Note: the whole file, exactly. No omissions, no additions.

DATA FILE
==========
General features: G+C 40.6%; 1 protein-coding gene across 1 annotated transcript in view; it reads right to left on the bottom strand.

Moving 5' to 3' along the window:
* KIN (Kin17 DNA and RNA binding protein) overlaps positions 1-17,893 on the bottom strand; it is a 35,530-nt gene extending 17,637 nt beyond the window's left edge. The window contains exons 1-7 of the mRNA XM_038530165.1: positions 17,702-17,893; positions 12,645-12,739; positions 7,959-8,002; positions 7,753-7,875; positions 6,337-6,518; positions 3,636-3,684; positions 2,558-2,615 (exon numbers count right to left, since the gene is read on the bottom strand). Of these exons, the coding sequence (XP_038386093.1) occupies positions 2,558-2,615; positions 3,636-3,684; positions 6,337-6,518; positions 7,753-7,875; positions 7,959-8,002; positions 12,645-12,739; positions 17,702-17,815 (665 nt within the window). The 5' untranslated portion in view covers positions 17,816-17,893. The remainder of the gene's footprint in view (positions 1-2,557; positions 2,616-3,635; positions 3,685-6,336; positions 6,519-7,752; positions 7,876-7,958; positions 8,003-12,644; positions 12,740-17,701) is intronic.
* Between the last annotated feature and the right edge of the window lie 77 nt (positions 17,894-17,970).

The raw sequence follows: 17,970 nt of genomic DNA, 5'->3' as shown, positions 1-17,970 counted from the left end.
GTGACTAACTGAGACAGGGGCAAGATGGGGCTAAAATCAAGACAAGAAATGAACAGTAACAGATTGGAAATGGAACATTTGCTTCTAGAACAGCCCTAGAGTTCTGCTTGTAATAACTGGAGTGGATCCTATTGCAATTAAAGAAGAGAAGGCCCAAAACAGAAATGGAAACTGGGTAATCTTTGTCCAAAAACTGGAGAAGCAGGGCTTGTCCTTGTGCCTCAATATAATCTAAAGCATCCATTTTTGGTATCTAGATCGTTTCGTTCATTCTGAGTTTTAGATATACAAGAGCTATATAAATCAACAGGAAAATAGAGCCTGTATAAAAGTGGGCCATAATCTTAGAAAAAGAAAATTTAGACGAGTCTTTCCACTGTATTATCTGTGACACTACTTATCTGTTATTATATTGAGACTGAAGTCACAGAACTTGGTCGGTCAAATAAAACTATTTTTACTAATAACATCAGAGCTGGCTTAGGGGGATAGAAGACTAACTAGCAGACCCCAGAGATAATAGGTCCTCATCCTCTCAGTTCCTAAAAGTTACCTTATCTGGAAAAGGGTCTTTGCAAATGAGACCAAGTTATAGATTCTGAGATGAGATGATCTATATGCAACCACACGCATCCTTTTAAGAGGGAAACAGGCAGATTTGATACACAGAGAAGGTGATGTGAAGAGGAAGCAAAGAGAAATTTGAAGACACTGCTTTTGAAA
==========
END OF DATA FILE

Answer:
General features: G+C 40.6%; 1 protein-coding gene across 1 annotated transcript in view; it reads right to left on the bottom strand.

Moving 5' to 3' along the window:
* KIN (Kin17 DNA and RNA binding protein) overlaps positions 1-17,893 on the bottom strand; it is a 35,530-nt gene extending 17,637 nt beyond the window's left edge. The window contains exons 1-7 of the mRNA XM_038530165.1: positions 17,702-17,893; positions 12,645-12,739; positions 7,959-8,002; positions 7,753-7,875; positions 6,337-6,518; positions 3,636-3,684; positions 2,558-2,615 (exon numbers count right to left, since the gene is read on the bottom strand). Of these exons, the coding sequence (XP_038386093.1) occupies positions 2,558-2,615; positions 3,636-3,684; positions 6,337-6,518; positions 7,753-7,875; positions 7,959-8,002; positions 12,645-12,739; positions 17,702-17,815 (665 nt within the window). The 5' untranslated portion in view covers positions 17,816-17,893. The remainder of the gene's footprint in view (positions 1-2,557; positions 2,616-3,635; positions 3,685-6,336; positions 6,519-7,752; positions 7,876-7,958; positions 8,003-12,644; positions 12,740-17,701) is intronic.
* Between the last annotated feature and the right edge of the window lie 77 nt (positions 17,894-17,970).

The raw sequence follows: 17,970 nt of genomic DNA, 5'->3' as shown, positions 1-17,970 counted from the left end.
GTGACTAACTGAGACAGGGGCAAGATGGGGCTAAAATCAAGACAAGAAATGAACAGTAACAGATTGGAAATGGAACATTTGCTTCTAGAACAGCCCTAGAGTTCTGCTTGTAATAACTGGAGTGGATCCTATTGCAATTAAAGAAGAGAAGGCCCAAAACAGAAATGGAAACTGGGTAATCTTTGTCCAAAAACTGGAGAAGCAGGGCTTGTCCTTGTGCCTCAATATAATCTAAAGCATCCATTTTTGGTATCTAGATCGTTTCGTTCATTCTGAGTTTTAGATATACAAGAGCTATATAAATCAACAGGAAAATAGAGCCTGTATAAAAGTGGGCCATAATCTTAGAAAAAGAAAATTTAGACGAGTCTTTCCACTGTATTATCTGTGACACTACTTATCTGTTATTATATTGAGACTGAAGTCACAGAACTTGGTCGGTCAAATAAAACTATTTTTACTAATAACATCAGAGCTGGCTTAGGGGGATAGAAGACTAACTAGCAGACCCCAGAGATAATAGGTCCTCATCCTCTCAGTTCCTAAAAGTTACCTTATCTGGAAAAGGGTCTTTGCAAATGAGACCAAGTTATAGATTCTGAGATGAGATGATCTATATGCAACCACACGCATCCTTTTAAGAGGGAAACAGGCAGATTTGATACACAGAGAAGGTGATGTGAAGAGGAAGCAAAGAGAAATTTGAAGACACTGCTTTTGAAA